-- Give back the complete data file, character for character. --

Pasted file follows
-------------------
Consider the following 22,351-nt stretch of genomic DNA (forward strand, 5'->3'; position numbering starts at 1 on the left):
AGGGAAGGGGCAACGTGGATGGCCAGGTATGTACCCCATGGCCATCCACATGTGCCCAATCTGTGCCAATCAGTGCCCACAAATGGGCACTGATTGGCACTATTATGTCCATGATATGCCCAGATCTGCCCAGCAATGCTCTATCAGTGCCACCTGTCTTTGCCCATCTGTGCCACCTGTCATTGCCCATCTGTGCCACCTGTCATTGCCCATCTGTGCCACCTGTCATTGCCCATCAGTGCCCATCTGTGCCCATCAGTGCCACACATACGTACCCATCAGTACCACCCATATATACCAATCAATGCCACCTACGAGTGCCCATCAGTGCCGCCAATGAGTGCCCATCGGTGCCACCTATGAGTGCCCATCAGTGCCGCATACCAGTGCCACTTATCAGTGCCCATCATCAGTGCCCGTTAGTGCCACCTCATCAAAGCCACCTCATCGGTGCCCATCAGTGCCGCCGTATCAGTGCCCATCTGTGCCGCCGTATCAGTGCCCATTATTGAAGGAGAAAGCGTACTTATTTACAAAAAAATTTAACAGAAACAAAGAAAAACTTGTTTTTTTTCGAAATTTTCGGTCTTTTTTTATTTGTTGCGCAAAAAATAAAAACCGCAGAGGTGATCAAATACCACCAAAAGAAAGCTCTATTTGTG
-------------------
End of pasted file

Consider the following 22,351-nt stretch of genomic DNA (forward strand, 5'->3'; position numbering starts at 1 on the left):
AGGGAAGGGGCAACGTGGATGGCCAGGTATGTACCCCATGGCCATCCACATGTGCCCAATCTGTGCCAATCAGTGCCCACAAATGGGCACTGATTGGCACTATTATGTCCATGATATGCCCAGATCTGCCCAGCAATGCTCTATCAGTGCCACCTGTCTTTGCCCATCTGTGCCACCTGTCATTGCCCATCTGTGCCACCTGTCATTGCCCATCTGTGCCACCTGTCATTGCCCATCAGTGCCCATCTGTGCCCATCAGTGCCACACATACGTACCCATCAGTACCACCCATATATACCAATCAATGCCACCTACGAGTGCCCATCAGTGCCGCCAATGAGTGCCCATCGGTGCCACCTATGAGTGCCCATCAGTGCCGCATACCAGTGCCACTTATCAGTGCCCATCATCAGTGCCCGTTAGTGCCACCTCATCAAAGCCACCTCATCGGTGCCCATCAGTGCCGCCGTATCAGTGCCCATCTGTGCCGCCGTATCAGTGCCCATTATTGAAGGAGAAAGCGTACTTATTTACAAAAAAATTTAACAGAAACAAAGAAAAACTTGTTTTTTTTCGAAATTTTCGGTCTTTTTTTATTTGTTGCGCAAAAAATAAAAACCGCAGAGGTGATCAAATACCACCAAAAGAAAGCTCTATTTGTG